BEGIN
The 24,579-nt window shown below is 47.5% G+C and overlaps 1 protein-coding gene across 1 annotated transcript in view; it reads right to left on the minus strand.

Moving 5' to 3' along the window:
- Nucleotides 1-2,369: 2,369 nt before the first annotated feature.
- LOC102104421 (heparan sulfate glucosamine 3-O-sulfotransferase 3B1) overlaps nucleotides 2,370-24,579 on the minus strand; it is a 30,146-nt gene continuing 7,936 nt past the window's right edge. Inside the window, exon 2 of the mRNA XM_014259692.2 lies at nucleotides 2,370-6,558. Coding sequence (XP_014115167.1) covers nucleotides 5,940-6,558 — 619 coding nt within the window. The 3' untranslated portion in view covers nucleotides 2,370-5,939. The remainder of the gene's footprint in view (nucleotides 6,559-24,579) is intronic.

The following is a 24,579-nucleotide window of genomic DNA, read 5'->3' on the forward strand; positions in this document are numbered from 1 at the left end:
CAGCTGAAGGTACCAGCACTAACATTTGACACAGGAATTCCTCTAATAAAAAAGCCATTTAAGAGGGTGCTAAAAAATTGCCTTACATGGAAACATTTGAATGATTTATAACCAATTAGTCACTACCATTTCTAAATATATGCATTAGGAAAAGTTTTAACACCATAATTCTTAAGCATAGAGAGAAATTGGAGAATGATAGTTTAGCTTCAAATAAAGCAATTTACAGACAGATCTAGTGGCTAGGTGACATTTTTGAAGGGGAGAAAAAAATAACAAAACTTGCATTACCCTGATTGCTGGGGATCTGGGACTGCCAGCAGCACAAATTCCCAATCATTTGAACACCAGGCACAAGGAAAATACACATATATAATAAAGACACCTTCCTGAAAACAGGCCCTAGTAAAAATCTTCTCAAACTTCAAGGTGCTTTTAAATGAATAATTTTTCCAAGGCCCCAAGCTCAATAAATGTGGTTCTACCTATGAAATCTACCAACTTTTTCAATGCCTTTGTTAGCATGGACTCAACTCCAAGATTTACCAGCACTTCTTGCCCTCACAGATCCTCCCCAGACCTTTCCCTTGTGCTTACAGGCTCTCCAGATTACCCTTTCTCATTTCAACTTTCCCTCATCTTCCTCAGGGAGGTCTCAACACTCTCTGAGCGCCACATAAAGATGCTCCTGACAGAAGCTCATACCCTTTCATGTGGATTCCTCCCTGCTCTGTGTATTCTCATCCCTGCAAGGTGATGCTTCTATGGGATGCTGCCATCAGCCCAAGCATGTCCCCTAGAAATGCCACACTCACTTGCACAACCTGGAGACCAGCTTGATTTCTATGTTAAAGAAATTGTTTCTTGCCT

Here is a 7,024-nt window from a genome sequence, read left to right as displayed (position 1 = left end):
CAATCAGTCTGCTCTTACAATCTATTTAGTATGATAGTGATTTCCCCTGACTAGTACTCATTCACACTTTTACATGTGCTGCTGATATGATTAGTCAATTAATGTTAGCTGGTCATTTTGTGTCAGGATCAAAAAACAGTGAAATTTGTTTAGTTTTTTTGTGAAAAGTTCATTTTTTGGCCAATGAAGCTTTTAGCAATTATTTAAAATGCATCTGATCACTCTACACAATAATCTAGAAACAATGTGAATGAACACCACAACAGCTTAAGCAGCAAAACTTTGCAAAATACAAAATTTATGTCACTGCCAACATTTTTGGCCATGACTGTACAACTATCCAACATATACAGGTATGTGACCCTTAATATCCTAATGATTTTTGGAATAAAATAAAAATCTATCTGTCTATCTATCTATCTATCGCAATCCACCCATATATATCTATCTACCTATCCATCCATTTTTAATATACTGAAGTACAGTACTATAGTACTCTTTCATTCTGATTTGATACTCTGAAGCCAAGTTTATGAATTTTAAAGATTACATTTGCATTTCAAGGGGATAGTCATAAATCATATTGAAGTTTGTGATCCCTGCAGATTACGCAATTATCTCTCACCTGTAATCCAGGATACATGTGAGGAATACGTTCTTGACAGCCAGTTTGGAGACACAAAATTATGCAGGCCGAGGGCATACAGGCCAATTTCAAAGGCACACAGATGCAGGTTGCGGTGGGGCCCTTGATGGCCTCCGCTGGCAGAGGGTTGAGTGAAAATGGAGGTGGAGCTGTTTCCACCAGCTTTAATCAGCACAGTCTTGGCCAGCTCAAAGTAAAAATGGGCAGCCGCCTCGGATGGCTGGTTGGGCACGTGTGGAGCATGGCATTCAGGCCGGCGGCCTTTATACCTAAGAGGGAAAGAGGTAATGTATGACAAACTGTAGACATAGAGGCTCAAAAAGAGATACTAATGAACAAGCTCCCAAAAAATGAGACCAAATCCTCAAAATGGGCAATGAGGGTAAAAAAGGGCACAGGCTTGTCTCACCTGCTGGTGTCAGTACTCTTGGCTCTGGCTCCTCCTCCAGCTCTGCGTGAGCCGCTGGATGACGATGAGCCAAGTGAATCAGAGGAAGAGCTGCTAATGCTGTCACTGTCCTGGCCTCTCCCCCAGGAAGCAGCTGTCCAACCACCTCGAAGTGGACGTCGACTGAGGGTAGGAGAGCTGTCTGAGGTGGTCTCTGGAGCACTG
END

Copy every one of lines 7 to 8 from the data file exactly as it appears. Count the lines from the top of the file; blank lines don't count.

Here is a 7,024-nt window from a genome sequence, read left to right as displayed (position 1 = left end):
CAATCAGTCTGCTCTTACAATCTATTTAGTATGATAGTGATTTCCCCTGACTAGTACTCATTCACACTTTTACATGTGCTGCTGATATGATTAGTCAATTAATGTTAGCTGGTCATTTTGTGTCAGGATCAAAAAACAGTGAAATTTGTTTAGTTTTTTTGTGAAAAGTTCATTTTTTGGCCAATGAAGCTTTTAGCAATTATTTAAAATGCATCTGATCACTCTACACAATAATCTAGAAACAATGTGAATGAACACCACAACAGCTTAAGCAGCAAAACTTTGCAAAATACAAAATTTATGTCACTGCCAACATTTTTGGCCATGACTGTACAACTATCCAACATATACAGGTATGTGACCCTTAATATCCTAATGATTTTTGGAATAAAATAAAAATCTATCTGTCTATCTATCTATCTATCGCAATCCACCCATATATATCTATCTACCTATCCATCCATTTTTAATATACTGAAGTACAGTACTATAGTACTCTTTCATTCTGATTTGATACTCTGAAGCCAAGTTTATGAATTTTAAAGATTACATTTGCATTTCAAGGGGATAGTCATAAATCATATTGAAGTTTGTGATCCCTGCAGATTACGCAATTATCTCTCACCTGTAATCCAGGATACATGTGAGGAATACGTTCTTGACAGCCAGTTTGGAGACACAAAATTATGCAGGCCGAGGGCATACAGGCCAATTTCAAAGGCACACAGATGCAGGTTGCGGTGGGGCCCTTGATGGCCTCCGCTGGCAGAGGGTTGAGTGAAAATGGAGGTGGAGCTGTTTCCACCAGCTTTAATCAGCACAGTCTTGGCCAGCTCAAAGTAAAAATGGGCAGCCGCCTCGGATGGCTGGTTGGGCACGTGTGGAGCATGGCATTCAGGCCGGCGGCCTTTATACCTAAGAGGGAAAGAGGTAATGTATGACAAACTGTAGACATAGAGGCTCAAAAAGAGATACTAATGAACAAGCTCCCAAAAAATGAGACCAAATCCTCAAAATGGGCAATGAGGGTAAAAAAGGGCACAGGCTTGTCTCACCTGCTGGTGTCAGTACTCTTGGCTCTGGCTCCTCCTCCAGCTCTGCGTGAGCCGCTGGATGACGATGAGCCAAGTGAATCAGAGGAAGAGCTGCTAATGCTGTCACTGTCCTGGCCTCTCCCCCAGGAAGCAGCTGTCCAACCACCTCGAAGTGGACGTCGACTGAGGGTAGGAGAGCTGTCTGAGGTGGTCTCTGGAGCACTG